15,000+ fake views on ChallengePost Project

Hey there!

I hope you enjoyed my previous posts in Technical Hacks category.

Starting with the project of the week – GitHub Profile Scraper. So, as I was done with my latest project GitHub Profile Scraper a few days ago, I decided to post it on ChallengePost. GitHub profile scraper basically, helps you to get details of someone’s GitHub profile and show the information in an elegant way!

As soon as I posted the project on ChallengePost, it really got kind of sudden attention from ChallengePost community and even the co-founder of ChallengePost liked my project and started following me. I was delighted by the immediate attention that I was getting for this (self-)project.

As said by the great men – “The more you get, the more you desire to have!”. Yes, I was not different in this sense. I started looking for more and more visitors to my project and more followers on ChallengePost.

Then an evil idea came in my mind! I thought of automating the project page views as I noticed that they count different page views from same IP address as different page views. This reminded me of how easily this is achievable using Python. So, I opened my weapons i.e. Python IDLE! 😀

I wrote a simple python script within next 10 minutes and ran various versions(keeping time delays different) of it. The result was an increment of almost two thousand page views. My project was soon trending on top on ChallegePost. Soon after that, the co-founder Nealrs came to know about this(probably) and stopped liking the project. But I kept on running the script with increased frequency of the page visits. At a time I was sending almost 20 page requests every seconds. The only thing I was waiting for was a server crash, which didn’t eventually happen and page views on the project were soon 17,000+. Yes, an increase of almost 15,000 page views.

The best part was yet to come! Soon, the other co-founders of ChallengePost came to know about this and instead of taking any action against me or my project(I was actually expecting them to remove my project after this), one of the co-founders, Brandon Kessler (@bkessler) tweeted me something like this –

This absolutely made my day! Then, I replied back with a polite, humble tweet to assure that I will not continue that.

FYI, the project was trending on ChallengePost for almost 3 days, which is really a big thing. Today, it has more than 20,000 page views. 😉

You can view the project on ChallengePost here: GitHub Profile Scraper | ChallengePost

For feedback/suggestions/feature-requests, tweet me @sahildua2305 #FakeViews

DISCLAIMER: Since, I am making this trick public, ChallengePost staff may have problem with it. So, I am removing link to the script. It’s simple enough to write it yourself. 😉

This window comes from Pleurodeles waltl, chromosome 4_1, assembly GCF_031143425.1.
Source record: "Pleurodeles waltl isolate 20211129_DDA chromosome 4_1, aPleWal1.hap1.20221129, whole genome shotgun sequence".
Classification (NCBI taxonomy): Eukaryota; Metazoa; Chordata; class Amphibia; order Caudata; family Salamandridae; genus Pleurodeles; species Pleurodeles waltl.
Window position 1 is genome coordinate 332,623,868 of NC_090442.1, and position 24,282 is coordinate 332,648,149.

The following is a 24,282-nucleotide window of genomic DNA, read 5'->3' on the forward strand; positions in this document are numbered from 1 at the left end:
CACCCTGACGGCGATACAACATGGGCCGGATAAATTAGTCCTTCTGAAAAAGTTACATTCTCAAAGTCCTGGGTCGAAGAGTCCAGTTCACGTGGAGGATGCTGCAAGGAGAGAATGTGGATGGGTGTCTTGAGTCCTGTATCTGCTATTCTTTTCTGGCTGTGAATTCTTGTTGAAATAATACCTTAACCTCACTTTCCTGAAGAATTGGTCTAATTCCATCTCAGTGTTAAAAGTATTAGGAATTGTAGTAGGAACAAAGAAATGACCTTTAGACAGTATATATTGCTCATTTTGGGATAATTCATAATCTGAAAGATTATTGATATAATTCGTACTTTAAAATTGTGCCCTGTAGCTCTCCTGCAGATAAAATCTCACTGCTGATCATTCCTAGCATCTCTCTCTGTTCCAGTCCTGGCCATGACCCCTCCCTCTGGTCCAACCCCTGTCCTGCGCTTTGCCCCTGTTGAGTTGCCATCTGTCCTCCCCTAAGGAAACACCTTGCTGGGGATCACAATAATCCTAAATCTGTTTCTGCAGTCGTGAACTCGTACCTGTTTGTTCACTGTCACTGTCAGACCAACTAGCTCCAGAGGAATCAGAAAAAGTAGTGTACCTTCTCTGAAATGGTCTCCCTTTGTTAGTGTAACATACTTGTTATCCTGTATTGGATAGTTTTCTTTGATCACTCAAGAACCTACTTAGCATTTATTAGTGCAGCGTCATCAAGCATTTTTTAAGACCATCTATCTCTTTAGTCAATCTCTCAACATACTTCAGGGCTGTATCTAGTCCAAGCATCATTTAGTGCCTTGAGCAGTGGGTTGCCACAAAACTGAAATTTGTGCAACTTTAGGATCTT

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Top 40 useful websites to learn new skills

Source: http://www.marcandangel.com/2010/05/24/top-40-useful-sites-to-learn-new-skills/

“Here are the top 40 sites I have personally used over the last few years when I want to learn something new.

 

Hack a Day – Hack a Day serves up fresh hacks (short tutorials) every day from around the web and one in-depth ‘How-To hack’ guide each week.

 

eHow – eHow is an online community dedicated to providing visitors the ability to research, share, and discuss solutions and tips for completing day-to-day tasks and projects.

 

Wired How-To Wiki – Collaborate with Wired editors and help them build their extensive library of projects, hacks, tricks and tips.  Browse through hundreds how-to articles and then add to them, or start a new one.

 

MAKE Magazine – Brings the do-it-yourself (DIY) mindset to all of the technology in your life.  MAKE is loaded with cool DIY projects that help you make the most of the technology you already own.

 

50 Things Everyone Should Know How To Do – While not totally comprehensive, here is a list of 50 things everyone should know how to do.  It’s a great starting point to learn new skills.

 

wikiHow – A user based collaboration to build and share the world’s largest, highest quality how-to manual.

 

Lifehacker – An award-winning daily blog that features tips, shortcuts, and downloads that help you get things done smarter and more efficiently.

 

100+ Google Tricks That Will Save You Time – Today, knowing how to use Google effectively is a vital skill.  This list links out to enough Google related resources to make you an elite Google hacker.

 

Instructables – Similar to MAKE, Instructables is a web-based documentation platform where passionate people share what they do and how they do it, and learn from and collaborate with others as the tackle new projects and learn new skills.